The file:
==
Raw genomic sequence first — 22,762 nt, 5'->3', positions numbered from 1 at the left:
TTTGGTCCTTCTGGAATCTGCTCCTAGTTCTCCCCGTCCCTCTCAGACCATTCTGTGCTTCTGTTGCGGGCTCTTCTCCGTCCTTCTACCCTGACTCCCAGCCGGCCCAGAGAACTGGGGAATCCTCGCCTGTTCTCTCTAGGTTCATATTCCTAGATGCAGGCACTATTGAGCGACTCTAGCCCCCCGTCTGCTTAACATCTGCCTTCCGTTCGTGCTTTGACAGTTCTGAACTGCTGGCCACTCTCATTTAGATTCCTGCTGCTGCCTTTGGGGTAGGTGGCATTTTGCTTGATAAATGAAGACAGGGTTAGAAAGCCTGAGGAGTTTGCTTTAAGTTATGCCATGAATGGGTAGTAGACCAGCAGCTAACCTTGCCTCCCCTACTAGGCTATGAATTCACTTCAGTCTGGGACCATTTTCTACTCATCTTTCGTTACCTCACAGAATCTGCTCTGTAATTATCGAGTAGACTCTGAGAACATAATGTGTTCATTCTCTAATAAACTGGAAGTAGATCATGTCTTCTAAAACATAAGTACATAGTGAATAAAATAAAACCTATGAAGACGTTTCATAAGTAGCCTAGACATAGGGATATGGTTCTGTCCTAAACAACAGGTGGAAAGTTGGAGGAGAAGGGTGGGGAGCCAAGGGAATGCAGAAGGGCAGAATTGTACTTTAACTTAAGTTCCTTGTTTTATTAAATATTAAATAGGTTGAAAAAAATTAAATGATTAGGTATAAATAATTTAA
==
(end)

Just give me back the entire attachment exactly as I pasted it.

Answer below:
Raw genomic sequence first — 22,762 nt, 5'->3', positions numbered from 1 at the left:
TTTGGTCCTTCTGGAATCTGCTCCTAGTTCTCCCCGTCCCTCTCAGACCATTCTGTGCTTCTGTTGCGGGCTCTTCTCCGTCCTTCTACCCTGACTCCCAGCCGGCCCAGAGAACTGGGGAATCCTCGCCTGTTCTCTCTAGGTTCATATTCCTAGATGCAGGCACTATTGAGCGACTCTAGCCCCCCGTCTGCTTAACATCTGCCTTCCGTTCGTGCTTTGACAGTTCTGAACTGCTGGCCACTCTCATTTAGATTCCTGCTGCTGCCTTTGGGGTAGGTGGCATTTTGCTTGATAAATGAAGACAGGGTTAGAAAGCCTGAGGAGTTTGCTTTAAGTTATGCCATGAATGGGTAGTAGACCAGCAGCTAACCTTGCCTCCCCTACTAGGCTATGAATTCACTTCAGTCTGGGACCATTTTCTACTCATCTTTCGTTACCTCACAGAATCTGCTCTGTAATTATCGAGTAGACTCTGAGAACATAATGTGTTCATTCTCTAATAAACTGGAAGTAGATCATGTCTTCTAAAACATAAGTACATAGTGAATAAAATAAAACCTATGAAGACGTTTCATAAGTAGCCTAGACATAGGGATATGGTTCTGTCCTAAACAACAGGTGGAAAGTTGGAGGAGAAGGGTGGGGAGCCAAGGGAATGCAGAAGGGCAGAATTGTACTTTAACTTAAGTTCCTTGTTTTATTAAATATTAAATAGGTTGAAAAAAATTAAATGATTAGGTATAAATAATTTAA